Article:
Glass Corsages
Something for Everyone

There are several elements to a good class; and one desirable but often not obtainable goal is to have (at least the bulk of) your students leave with a finished product. Often this just isn't possible, but I suspect one reason Sara Sally LaGrand's corsage class is a popular one with beadmakers (to judge by the many online examples I was able to find, not to mention the enthusiasm of the students in the workshop I attended) is that even if every single component you make fails, you can still do the assembly—since Sara also sells the various components. (Any class where you have the option of selling both finished examples and componsents/supplies/tools is also good—and Sally had plenty of both.)

approx 4x4x4 inches, and 125gm/4.5oz; glass, metal wire, polymer clay. assembled 15jan2012, mostly from ‘bead curtain’ beads.

From a teacher's point of view it's also desirable not to be teaching something so up to the minute that your student's creations interfere with your gallery sales: and I find it kind of interesting that LaGrand's work has also migrated to a scheme with highly repetitive elements, that easily distinguishes it from her students’ efforts of mixed components (the class has five distinct elements.)

Which brings me to the third reason this class works so well: it's very adaptable to the student's working style: don't like making the components she's teaching? Put your own thing on the end of the wire instead! So, the class accommodates all kinds of styles. As with most projects of this type, the simpler components—the long headpins with glass balls on the end and the ‘bud’ or pointed variant—were perhaps the most useful. Other components included the leaf/wing, the cup, the pointed cup and pointed cup with ball inside (i.e. eye). These latter items could be built on wire or mandrels, depending on the beadmaker's choice. I didn't have any of the black wire LaGrand recommends, so I substituted 308 welding wire (the same stuff is what our local beadmaking community prefers for mandrels.)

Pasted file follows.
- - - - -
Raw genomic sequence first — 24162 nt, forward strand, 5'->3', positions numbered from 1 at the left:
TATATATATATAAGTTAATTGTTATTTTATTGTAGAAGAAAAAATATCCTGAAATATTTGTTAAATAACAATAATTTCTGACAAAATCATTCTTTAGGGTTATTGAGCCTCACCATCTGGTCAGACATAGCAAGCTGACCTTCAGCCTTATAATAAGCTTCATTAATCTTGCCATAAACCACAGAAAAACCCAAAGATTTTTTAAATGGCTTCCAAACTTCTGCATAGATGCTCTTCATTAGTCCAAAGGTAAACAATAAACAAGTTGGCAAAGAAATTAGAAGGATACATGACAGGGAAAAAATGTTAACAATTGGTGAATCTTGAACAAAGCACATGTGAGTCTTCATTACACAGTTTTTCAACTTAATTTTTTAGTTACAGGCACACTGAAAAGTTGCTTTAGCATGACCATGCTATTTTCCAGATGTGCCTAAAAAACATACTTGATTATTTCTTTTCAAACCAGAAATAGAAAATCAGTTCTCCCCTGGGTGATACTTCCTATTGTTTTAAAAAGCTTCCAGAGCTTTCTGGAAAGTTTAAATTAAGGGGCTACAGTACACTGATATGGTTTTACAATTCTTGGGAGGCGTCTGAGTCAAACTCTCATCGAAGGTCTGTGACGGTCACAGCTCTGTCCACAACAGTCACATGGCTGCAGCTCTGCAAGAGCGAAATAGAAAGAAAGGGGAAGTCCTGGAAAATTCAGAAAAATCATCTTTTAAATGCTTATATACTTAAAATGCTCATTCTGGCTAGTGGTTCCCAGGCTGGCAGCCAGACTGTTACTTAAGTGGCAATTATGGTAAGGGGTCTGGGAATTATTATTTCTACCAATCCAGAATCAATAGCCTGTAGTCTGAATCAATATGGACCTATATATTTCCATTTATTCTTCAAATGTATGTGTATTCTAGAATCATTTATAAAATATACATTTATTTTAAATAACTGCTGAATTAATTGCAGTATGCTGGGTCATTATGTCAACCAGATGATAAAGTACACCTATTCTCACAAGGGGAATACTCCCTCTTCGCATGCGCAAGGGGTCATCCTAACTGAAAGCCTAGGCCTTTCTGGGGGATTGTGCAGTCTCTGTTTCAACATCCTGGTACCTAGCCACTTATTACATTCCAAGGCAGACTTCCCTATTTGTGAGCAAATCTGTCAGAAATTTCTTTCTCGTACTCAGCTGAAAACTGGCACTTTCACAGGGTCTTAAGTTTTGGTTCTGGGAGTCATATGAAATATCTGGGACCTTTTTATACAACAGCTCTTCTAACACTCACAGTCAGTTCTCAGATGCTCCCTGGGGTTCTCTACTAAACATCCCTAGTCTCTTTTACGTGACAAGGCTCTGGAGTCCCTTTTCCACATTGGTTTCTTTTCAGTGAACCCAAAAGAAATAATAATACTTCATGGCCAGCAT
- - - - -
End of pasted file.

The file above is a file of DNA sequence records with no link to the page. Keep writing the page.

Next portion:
I have this leaf-texture masher—had it for years, in fact—and finally put it to good use with these mixed scrap leaves, one of which I incorporated in to this piece. Pictures/2012/20120117

Ironically I purchased this almost 30 years make pins! (Fibulas made of sterling silver happened to be one of my metalworking teacher Phillip Fike's[1] favorite bread and butter items; and it happens though Sally gave us commercial pinbacks, she also makes her own backs, and were I to pursue this, I would as well.) It just so happens the springy wire I purchased for metalworking also happened to be perfect for lampworking applications too;)

In my own case, of course, I wanted to do hollows. These corsages do have one major downside, that should be fairly obvious just looking at them: they're heavy. I made the leaf (before the class started, actually) and I think I used some shampoo lead czech for my ‘headpins’; I also managed a couple of pretty wonky (and very long) “buds”, but a lot of my beads were just scraps I incorporated in.

This view shows that big flattened aqua dottie I rather liked, even if it was a scrap bead. Image: 20120219

To keep the back of the pin tidy looking (and, incidentally provide a handy place to sign the work) LaGrand has her students cover the wire platform with polymer clay. Mine cracked something awful—not, because as I suspected it was stale, but simply because I failed to warm it sufficiently. In any event, I think these pins would be even more fun if the base wire could somehow be incorporated into the design, with decorative wirewrapping, which, if instead of being covered with beads, was allowed to show would also reduce the weight.

It's fascinating to contemplate, and I suppose I'll consider it...someday.

Meanwhile, as the final way to cap her workshop, Sara Sally Lagrand passed out a bunch of joke shop type goodies, including mustaches for everyone. The end of our session included a group shot wearing both these and our pins—we all felt silly, but bonded over it nonetheless.

As I said, excellent workshop—and a lot of fun!

[1]yes, that Phillip Fike